The really nice thing about the venue, One Drummond Gate, is the breakfast. Not a huge traditional English fry-up; just fruit, yoghurt, pastries, croissant and my favourite, porridge (with no sugar or honey!).
…and that’s how the day started for pretty much everybody who wasn’t delayed by the inevitable problems of the Underground network…
As a general rule, free events enjoy higher registrations than paid-for events. However, they also suffer from much higher drop-out rates. Typically between 30 and 50%. Well, nobody told us that right now is the time for Windows Azure. There is a point in time with all technologies when interest becomes real, tangible and exciting. That time, for Windows Azure is right now.
We’d catered for the usual no-shows and organised 50 desks. As the delegates started turning up and more and more badges were disappearing off the registration desk, we realised we’d better get some more desks in to the room. 8 new places were set.
I started the first session and noticed about 5 minutes after I’d started, even more delegates were arriving and additional desks and seats were being brought in at the back.
Coffee break came and Jackie, the hard-working lady who looks after all the logistical aspects of these camps told me there were a further bunch of people sat on desks behind the room partition. They’d patched the screen and mic in to the room so they could attend the first session. During the break, the room partition was slid back to reveal an even wider room with even more delegates!
In the end we had 4 no-shows. I’ve been doing events in Microsoft for 18 years, and that is unprecedented for a free event. I guess that gave Jackie a challenge: she had to not only arrange extra desk/seating but also extra printed materials and somehow order extra lunches to arrive by 12:30! But she managed admirably.
The thing that really struck me was the enthusiasm of the delegates for the technology. In the first break there are inevitably problems where folks had suffered a bad SDK install, SQL permission problems and a few other well-known set-up problems. But once that settled down and they started to get in to the meat of the labs, the questions were more about the scenarios they were thinking of themselves.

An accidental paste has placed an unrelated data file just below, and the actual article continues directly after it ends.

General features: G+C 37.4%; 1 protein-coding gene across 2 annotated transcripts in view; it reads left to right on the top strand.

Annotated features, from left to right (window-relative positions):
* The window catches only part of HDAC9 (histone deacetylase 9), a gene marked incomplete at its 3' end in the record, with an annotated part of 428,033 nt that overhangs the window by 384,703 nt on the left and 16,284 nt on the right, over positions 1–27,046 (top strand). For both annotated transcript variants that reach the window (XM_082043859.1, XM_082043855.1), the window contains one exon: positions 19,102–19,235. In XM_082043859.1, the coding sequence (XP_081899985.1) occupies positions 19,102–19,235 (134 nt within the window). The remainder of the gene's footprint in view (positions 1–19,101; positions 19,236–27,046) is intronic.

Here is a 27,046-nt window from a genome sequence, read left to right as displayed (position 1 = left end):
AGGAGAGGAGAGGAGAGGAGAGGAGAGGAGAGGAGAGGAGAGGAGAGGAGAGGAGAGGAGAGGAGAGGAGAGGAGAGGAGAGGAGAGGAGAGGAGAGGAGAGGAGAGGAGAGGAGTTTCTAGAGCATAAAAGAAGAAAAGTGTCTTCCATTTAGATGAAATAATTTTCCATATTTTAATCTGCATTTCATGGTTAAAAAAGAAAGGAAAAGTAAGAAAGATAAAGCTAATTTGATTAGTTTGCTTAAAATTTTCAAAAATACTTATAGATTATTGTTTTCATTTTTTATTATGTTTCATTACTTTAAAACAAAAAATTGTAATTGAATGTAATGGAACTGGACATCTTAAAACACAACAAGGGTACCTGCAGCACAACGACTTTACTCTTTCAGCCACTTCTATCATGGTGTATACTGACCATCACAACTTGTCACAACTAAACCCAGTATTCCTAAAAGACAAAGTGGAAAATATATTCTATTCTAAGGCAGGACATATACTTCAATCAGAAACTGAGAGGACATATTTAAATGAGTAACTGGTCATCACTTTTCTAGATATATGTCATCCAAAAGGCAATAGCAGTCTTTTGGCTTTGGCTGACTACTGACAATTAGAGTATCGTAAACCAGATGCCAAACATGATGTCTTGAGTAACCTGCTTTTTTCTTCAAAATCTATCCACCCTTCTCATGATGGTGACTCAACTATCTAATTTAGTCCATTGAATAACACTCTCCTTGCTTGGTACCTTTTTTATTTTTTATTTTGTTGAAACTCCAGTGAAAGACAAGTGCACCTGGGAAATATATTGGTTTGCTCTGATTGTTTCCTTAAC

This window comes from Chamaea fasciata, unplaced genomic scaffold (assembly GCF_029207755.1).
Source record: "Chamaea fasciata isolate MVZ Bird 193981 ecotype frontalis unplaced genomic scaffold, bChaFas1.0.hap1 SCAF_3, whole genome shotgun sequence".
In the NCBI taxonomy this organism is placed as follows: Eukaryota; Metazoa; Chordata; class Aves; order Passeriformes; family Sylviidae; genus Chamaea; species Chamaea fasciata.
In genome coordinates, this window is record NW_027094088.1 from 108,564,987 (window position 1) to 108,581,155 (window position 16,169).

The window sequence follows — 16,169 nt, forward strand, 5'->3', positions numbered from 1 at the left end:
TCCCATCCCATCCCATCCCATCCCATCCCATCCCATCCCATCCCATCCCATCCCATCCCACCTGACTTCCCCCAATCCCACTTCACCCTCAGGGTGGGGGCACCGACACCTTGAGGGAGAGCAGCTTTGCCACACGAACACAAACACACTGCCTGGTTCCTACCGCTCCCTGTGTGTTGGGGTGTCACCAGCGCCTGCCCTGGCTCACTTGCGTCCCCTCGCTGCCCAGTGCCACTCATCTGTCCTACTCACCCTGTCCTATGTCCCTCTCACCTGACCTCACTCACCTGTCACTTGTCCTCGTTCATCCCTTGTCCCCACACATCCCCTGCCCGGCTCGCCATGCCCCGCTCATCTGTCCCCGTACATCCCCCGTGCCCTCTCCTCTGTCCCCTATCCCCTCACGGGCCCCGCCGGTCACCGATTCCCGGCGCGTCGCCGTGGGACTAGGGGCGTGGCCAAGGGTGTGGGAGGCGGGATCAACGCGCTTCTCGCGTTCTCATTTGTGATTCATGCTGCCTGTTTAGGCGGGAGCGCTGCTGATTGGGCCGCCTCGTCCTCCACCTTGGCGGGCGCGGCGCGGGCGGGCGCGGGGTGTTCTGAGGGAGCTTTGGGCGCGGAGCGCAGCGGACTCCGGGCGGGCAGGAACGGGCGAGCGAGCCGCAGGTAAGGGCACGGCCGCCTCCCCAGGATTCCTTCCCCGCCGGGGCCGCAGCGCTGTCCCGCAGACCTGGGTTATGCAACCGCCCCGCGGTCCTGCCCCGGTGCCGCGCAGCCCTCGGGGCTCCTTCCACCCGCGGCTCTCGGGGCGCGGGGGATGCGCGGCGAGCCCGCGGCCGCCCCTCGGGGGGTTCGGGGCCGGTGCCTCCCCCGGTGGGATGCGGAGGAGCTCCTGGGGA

It’s always gratifying as a presenter/instructor when something you’ve said makes an impact on somebody. Now, the guys were reinforcing all that by doing the labs. They were getting to grips with the service model, scaling their app out and back again, creating queues, adding worker roles, pushing messages on to and pulling them off queues, using SQL Azure and so on. And largely the questions weren’t of the “I get this exception when I call this method” variety. They were more to do with “…when I build my service, what’s the best way to….?”. These guys were already thinking of the future and how the technology could be applied.
I asked if anybody was doing anything interesting with Windows Azure to please let me know. It’s the sort of thing I like to tell other people about – either in a blog post, in person, at an event, in a video, on Channel 9, in the MSDN newsletter, on one of the Microsoft web properties – those kinds of channels. And the good news is that a few people came up to me during the camp and gave me business cards, contact details etc. Hopefully these will be something you’ll read about or watch in the future.
Like for example, take this video about Cube Social’s use of Windows Azure. I’d love to do something like this with somebody who came to last Friday’s Camp. Or indeed anybody who is already a Windows Azure expert and has already deployed an app or is in the middle of creating it….
We’ll be running some more camps in February. One in London and one somewhere else in the UK. If you want to get a feel for what a camp is like, watch this video.
See you in Feb…